Pacific Northwest College of Art
By Bob Hicks
This afternoon I drove into Northwest Portland to the Pacific Northwest College of Art to see the new exhibit of work by Bonnie Bronson, the Oregon City painter and sculptor who died in 1990 in a mountaineering accident. The show is the linchpin of a major citywide Bronson retrospective, which also includes exhibits at Lewis & Clark College, Elizabeth Leach Gallery and other exhibition spaces, and it’s well worth seeing: more on it later.
In PNCA’s little Corner Gallery just around the bend from the Bronson exhibit I discovered a small selection of prints by another Portland old-timer overdue for a revival of interest, Jack McLarty, and it delighted me. I’d been thinking about McLarty in the past few months, knowing he was getting older and wasn’t in the best of health, hoping someone might put together a retrospective or even a full-career catalog. And while this was just a very small show, it seemed like a beginning.
Then I discovered that Jack had died on July 10, at age 92. Because I’d been out of town (my own father had died two days earlier, at 94) I’d missed the news. This small show, it turns out, is a memorial. Assembled by artist Stephen Leflar, it opened on Aug. 4 and closes this coming Monday, Sept. 12, which means you don’t have long to catch it.
I never really knew Jack, although I talked with him several times. In the 1970s and ’80s I used to frequent the old Image Gallery that he and his wife Barbara ran downtown, a pioneer space that included Inuit and Mexican and other “folk” art in addition to McLarty’s own brand of homegrown modernism — pretty much no one of note was as intensely a Portland artist as he was. I reviewed a couple of his shows, briefly, and always enjoyed the long chatty letters that Barbara sent out, blends of professional marketing and family updates. I sometimes thought of McLarty as a sort of flip-side Henk Pander, a socially aware chronicler of the life directly around him, the Loki of the Portland art scene to the younger Pander’s reluctant Odin. All right, that’s an exaggeration. McLarty and Pander are both more and less than that. But they are that, too. One of my fears was that when Jack died he’d be forgotten, because I knew it was happening already. I also knew that only those who somehow hit it big are remembered beyond their own generation, and although I’m OK with that — it’s the way of the world — I also think that in certain cases it’s something of a shame. Because to me, Jack McLarty spoke to the spirit of a quickly vanishing Portland, a Portland that wasn’t necessarily better than the city it’s become but that was decidedly, and often fascinatingly, different — more independent, more rowdy, more straitlaced, more raw, less stuck on itself. It was a town that could be racist and uptight and wide open and generous at the same time, a place where cowboys and Greek sailors and slumming Ivy Leaguers liked to come to have a good time, which they were allowed to have, as long as they didn’t stray too far out of line or try to stick around and vote. Jack seemed to see all of that, and spoke to it in a way that artists can and politicians can’t or won’t.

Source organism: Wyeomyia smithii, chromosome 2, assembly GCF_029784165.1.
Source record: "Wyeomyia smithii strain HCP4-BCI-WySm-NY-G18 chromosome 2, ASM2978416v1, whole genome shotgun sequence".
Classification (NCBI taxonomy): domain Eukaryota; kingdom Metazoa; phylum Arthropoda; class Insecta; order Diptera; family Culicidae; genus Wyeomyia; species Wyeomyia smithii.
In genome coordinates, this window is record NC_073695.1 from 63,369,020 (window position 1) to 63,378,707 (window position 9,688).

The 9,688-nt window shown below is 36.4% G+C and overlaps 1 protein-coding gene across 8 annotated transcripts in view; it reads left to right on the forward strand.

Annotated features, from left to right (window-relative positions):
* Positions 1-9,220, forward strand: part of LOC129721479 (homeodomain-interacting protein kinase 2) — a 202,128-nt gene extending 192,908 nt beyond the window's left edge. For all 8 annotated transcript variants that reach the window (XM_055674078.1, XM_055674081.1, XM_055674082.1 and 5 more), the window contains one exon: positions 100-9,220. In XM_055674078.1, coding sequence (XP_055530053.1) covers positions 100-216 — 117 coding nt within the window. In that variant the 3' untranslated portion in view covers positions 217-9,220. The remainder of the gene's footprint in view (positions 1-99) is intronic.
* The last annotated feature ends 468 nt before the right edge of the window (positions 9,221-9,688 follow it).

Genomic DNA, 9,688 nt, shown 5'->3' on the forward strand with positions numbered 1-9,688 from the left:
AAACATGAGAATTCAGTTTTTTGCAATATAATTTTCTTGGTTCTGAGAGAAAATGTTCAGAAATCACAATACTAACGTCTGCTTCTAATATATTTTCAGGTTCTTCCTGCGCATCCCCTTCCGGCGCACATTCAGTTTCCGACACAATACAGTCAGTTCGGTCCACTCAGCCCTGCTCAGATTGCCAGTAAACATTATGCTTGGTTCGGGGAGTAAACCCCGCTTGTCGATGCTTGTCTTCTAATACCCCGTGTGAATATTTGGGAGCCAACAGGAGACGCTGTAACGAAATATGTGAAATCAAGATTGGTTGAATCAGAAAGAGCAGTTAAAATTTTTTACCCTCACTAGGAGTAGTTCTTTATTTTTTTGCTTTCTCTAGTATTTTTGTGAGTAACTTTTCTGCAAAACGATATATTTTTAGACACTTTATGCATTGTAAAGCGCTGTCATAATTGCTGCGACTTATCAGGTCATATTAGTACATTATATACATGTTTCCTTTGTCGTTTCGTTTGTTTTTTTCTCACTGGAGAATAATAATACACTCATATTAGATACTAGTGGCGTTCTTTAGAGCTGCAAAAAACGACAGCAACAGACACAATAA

McLarty’s work is busy and engaged and sometimes a little gossipy and often sharp at the elbows, in a sly to satirical way. He liked to be topical, and he liked to put prominent local art figures in his work, people like Gordon Gilkey, the garrulous print collector and curator who established the Gilkey print and drawing collection at the Portland Art Museum. Of the 15 prints on view in this mini-show, the one I love is McLarty’s chubby-cheeked, angel-winged vision of a superheroic Gilkey descending from the heavens into Portland. (I’m stealing an image, inset, of Gordon and Vivian, another McLarty print of Gilkey, from a Northwest Print Council page on the Western Oregon University web site, in hopes they’ll understand the theft is meant in the best possible way.) I’d give my eyeteeth for a copy of that angel-winged Gilkey print, if I could figure out exactly what an eyetooth is.